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Column: In a post troika world, we must move our economy away from the failed model of the past

As we wave goodbye to the troika it’s time we set a new objective for our future, writes Derek Nolan

Derek Nolan

DURING THE LAST General Election, I will never forget calling to a door, where a woman twice my age broke down, not just in tears but in sheer despair. Her entire retirement savings in bank shares were wiped out and she knew she wasn’t far from leaving the workforce.

There are countless more examples, of those who built lives around careers in the construction sector and watched them fall apart. Those who broke their backs to buy modest homes whose values collapsed.

Economic direction

The departure of the troika from the Irish political landscape on the 15 December signals the beginning of the end of Ireland’s greatest economic crisis. ‘Getting rid of the troika’ has been a national priority ever since they arrived. Their exit creates a space to focus on the economic direction we now take.

The imperative of our time isn’t just balancing the books. It’s making sure that the economic model we now construct is different from that which failed us so terribly. I call it a people focused economy. Essentially it is one which places real work at the centre of our economic thinking, and proposes a meaningful relationship between State and citizen. One which measures and plans our progress as a people – not just in narrow economic terms – but also in terms of societal development.

New understanding

To do this, we need to agree a new economic understanding, encompassing politics, civil society, business and most crucially, the citizen.

A people focused economy encompasses five main points. The first places workers at the heart of our decisions. This is the person who gets up every morning, goes to work, earns a living and pays their tax. For it is these people, the generators of economic activity that create the wealth, that enables us to pursue nobler societal goals. Workers must be well remunerated for their work. Income must be taxed and taxed progressively, but never in a manner that disrespects the effort that went in to earning it.

The second point involves Ireland getting to grips with the social contract. I believe in the role of the State as the provider of public services, ensuring a floor of decency in society and empowering citizens to participate fully in society. The State must therefore promote the concept of the social wage – the idea that expenditure on services and benefits forms part of income rather than dead money wasted in the tax system. And the citizen must have confidence in this notion, that paying their taxes is, in turn, providing them with a secure, dependable and efficient public service.

Economic collapse

Third is the belief that moral values must trump market values. The housing bubble is the significant factor in the economic collapse that devastated our country. Economists talk of low interest rates, poor lending practices, portfolio expansion and an asset bubble. This was the factual cause of our woes.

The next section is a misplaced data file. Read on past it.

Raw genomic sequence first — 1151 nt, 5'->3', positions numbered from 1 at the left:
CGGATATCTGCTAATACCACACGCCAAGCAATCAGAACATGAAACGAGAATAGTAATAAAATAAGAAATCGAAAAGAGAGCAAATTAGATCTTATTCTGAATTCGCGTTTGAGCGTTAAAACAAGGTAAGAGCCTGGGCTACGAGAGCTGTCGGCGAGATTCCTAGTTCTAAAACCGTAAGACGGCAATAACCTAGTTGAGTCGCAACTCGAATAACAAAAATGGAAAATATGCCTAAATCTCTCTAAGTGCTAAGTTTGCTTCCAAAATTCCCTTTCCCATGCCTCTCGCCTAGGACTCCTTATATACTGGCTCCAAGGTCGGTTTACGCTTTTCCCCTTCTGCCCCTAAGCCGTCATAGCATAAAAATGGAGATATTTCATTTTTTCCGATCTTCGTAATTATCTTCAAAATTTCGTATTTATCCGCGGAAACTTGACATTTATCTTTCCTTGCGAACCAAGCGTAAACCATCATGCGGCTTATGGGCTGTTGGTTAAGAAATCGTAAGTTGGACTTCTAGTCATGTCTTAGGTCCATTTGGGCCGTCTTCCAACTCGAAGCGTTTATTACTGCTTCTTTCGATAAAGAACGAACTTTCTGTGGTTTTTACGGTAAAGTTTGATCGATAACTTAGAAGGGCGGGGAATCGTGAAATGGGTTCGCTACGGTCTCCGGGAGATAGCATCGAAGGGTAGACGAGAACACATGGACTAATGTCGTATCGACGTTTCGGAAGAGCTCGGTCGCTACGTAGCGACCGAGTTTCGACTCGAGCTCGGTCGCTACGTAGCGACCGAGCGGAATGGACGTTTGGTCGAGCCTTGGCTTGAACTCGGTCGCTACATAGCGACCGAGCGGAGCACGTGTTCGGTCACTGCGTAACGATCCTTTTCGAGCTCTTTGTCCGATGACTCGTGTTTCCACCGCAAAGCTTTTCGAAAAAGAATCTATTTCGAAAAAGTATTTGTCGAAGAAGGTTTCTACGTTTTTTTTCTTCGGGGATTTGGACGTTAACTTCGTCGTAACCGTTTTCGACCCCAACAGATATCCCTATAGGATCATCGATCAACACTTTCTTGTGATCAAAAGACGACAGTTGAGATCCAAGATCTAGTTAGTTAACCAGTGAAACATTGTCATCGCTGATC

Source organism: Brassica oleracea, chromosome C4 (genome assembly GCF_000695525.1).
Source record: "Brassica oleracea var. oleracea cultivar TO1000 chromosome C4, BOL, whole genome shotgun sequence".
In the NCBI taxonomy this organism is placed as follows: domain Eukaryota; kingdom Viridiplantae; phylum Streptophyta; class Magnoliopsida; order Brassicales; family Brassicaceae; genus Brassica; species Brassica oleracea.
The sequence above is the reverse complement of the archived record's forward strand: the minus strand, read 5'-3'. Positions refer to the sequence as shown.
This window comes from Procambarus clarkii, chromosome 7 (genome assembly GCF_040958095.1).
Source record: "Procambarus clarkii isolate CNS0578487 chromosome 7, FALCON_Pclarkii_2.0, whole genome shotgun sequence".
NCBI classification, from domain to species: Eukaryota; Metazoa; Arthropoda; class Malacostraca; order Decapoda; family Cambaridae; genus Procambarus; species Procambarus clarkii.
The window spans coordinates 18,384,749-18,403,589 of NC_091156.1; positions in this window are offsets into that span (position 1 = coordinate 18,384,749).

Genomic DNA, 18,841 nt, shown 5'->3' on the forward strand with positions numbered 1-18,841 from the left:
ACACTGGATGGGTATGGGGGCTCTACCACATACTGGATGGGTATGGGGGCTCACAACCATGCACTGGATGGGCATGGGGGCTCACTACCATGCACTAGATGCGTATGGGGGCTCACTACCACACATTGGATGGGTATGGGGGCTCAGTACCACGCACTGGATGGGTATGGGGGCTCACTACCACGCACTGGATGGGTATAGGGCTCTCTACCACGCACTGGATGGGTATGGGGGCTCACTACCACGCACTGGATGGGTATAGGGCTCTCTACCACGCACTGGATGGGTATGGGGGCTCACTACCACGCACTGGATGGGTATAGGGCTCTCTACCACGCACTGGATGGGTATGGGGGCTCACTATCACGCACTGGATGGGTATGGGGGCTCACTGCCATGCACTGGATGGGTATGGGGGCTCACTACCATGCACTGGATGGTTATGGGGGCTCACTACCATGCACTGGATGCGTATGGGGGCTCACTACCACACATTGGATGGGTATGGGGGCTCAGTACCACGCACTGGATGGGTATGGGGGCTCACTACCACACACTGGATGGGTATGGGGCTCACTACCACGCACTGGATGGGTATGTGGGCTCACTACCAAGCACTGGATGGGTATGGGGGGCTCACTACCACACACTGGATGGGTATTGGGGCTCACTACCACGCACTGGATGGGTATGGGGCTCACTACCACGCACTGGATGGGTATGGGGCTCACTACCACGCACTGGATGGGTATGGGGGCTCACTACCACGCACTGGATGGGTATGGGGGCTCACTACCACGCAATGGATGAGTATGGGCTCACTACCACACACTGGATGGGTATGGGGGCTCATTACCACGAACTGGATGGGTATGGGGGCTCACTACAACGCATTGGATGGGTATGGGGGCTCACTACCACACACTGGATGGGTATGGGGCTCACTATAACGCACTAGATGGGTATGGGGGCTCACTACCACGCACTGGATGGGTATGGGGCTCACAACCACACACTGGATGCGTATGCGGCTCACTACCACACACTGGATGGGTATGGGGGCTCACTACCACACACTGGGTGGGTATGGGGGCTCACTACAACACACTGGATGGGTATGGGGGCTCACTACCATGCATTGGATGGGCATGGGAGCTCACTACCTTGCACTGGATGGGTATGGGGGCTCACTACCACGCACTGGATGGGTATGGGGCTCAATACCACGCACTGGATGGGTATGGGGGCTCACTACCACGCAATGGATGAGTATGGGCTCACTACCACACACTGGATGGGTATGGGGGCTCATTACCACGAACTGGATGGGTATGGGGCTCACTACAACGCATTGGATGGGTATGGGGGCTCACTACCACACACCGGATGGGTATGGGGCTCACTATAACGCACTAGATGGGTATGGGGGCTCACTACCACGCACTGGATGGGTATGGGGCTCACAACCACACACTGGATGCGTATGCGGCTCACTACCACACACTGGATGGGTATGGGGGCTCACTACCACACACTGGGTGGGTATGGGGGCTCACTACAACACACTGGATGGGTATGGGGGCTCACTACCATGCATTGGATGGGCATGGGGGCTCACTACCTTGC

But something political also happened. It was deemed acceptable that those purchasing a home should have to pay up to 10 times their annual income for the privilege. Prices skyrocketed and this pushed up wage demands by workers which lead to wage inflation.

Deciding what market results we accept, tolerate and refute is a matter for politics. It should never be unquestionable. That discussion must begin with those aspects of the economy which are central to people’s lives and well-being – housing, education, and health.

A renewed call to internationalism is the fourth point. The fact of a globalised world is now accepted. It is true to say that job displacement to low cost economies, increased demands to competitive markets and the ability of global capital – and jobs –  to move with a whim have tipped the balance of power in favour of big business.

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Building allies

Ireland alone will always be subject to rather than masters of the international economic order. It is only through working within the European Union that we can flex economic muscle on a world stage, and ensure that a strong, social democratic voice fights for the social economy on a global stage. We must build alliances with like-minded allies to hold transnational business to decent standards.

Finally, we must redefine our national priorities. The boom saw improvements in Irish income levels. GDP and GNP soared while the wealthiest in society became wealthier. Stresses on families increased. Work-life balance deteriorated as commutes increased and child care costs soared.

In a post troika world, as we re-orientate our economy away from the failed model of the past, it will be necessary to move away from singularly focusing on GDP, GNP and debt ratios to a much broader level of economic growth and social progress.

Similar to the recommendations of the Stiglitz Report, we should switch the emphasis from measuring economic production to measuring people’s wellbeing. Altering the remit of the Fiscal Advisory Council to include broader measurements in its deliberations, would change the impetus of economic strategy and challenge decision makers in their choices.

Ireland is on the verge of waving good-bye the troika, and in doing so achieving a historic national objective. Now it’s time to set a new objective. The objective of building a new economy, one which is people focussed.

Derek Nolan is a Labour Party TD for Galway West.

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